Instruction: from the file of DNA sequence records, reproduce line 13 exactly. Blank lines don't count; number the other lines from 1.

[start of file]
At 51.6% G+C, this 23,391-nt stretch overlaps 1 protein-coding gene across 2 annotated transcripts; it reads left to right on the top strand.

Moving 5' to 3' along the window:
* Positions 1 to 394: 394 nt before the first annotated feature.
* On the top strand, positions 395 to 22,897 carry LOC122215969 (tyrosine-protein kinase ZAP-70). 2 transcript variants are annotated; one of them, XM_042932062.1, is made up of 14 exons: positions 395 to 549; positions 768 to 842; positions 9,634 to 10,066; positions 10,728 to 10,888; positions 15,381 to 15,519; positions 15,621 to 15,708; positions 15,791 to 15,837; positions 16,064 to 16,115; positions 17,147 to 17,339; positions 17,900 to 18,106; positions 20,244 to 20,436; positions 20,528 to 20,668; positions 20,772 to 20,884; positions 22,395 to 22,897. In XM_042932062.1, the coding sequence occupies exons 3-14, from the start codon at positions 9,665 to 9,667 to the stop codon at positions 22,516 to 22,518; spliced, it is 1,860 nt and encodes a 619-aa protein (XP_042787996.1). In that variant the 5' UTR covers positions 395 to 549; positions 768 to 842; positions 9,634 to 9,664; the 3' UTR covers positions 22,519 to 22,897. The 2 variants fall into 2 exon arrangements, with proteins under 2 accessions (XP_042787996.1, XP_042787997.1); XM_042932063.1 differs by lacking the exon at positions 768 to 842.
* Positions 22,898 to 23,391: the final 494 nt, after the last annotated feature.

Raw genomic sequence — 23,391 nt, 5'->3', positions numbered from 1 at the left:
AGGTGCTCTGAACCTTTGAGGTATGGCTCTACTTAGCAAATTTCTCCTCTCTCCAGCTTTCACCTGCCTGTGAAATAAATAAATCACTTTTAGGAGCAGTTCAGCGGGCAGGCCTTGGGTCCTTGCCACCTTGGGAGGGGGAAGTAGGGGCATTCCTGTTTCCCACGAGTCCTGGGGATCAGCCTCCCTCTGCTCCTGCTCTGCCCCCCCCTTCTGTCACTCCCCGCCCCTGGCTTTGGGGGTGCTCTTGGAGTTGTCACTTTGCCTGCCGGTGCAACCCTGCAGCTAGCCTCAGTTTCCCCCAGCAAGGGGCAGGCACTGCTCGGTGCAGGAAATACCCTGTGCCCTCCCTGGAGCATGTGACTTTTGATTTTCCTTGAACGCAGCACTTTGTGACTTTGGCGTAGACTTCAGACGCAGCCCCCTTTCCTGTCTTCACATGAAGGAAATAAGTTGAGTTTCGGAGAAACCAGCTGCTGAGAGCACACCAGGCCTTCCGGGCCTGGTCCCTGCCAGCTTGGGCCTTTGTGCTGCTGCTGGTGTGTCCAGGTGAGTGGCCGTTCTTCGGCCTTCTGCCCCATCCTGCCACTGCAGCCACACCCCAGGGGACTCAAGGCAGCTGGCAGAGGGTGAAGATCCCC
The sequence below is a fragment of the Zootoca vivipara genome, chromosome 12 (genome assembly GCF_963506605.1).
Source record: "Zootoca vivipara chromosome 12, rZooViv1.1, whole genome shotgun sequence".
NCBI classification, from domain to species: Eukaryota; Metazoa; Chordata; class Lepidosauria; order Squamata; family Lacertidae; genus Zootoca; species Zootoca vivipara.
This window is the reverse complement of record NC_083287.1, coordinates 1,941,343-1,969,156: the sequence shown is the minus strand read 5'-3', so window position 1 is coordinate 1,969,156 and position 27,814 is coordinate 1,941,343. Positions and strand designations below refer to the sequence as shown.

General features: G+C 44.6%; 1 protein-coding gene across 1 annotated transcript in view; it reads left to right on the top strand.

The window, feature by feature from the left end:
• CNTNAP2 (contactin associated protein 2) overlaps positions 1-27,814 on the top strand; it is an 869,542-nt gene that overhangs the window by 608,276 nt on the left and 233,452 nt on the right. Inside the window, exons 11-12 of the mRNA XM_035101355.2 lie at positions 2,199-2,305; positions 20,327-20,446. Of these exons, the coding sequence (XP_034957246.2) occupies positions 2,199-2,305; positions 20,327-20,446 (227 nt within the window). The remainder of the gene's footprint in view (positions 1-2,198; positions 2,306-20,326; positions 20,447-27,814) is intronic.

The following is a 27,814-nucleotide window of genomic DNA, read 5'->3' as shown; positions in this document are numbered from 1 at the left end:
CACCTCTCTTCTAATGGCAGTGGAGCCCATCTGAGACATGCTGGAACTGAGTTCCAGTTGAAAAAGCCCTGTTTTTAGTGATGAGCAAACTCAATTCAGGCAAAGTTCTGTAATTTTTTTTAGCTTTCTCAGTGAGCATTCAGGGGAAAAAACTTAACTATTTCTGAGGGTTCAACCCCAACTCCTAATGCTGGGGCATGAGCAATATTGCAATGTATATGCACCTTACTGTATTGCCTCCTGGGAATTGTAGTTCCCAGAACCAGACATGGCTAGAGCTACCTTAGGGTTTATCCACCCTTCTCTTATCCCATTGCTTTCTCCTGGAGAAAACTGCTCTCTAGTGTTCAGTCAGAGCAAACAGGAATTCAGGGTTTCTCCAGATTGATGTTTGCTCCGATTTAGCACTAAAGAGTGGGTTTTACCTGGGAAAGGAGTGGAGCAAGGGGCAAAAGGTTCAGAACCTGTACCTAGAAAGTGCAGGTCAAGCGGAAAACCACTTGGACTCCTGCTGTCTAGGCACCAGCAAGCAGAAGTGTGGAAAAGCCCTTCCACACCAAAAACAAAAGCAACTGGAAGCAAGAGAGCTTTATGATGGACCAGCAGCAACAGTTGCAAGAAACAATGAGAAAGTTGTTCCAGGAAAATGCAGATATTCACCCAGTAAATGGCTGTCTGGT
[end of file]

The window, feature by feature from the left end: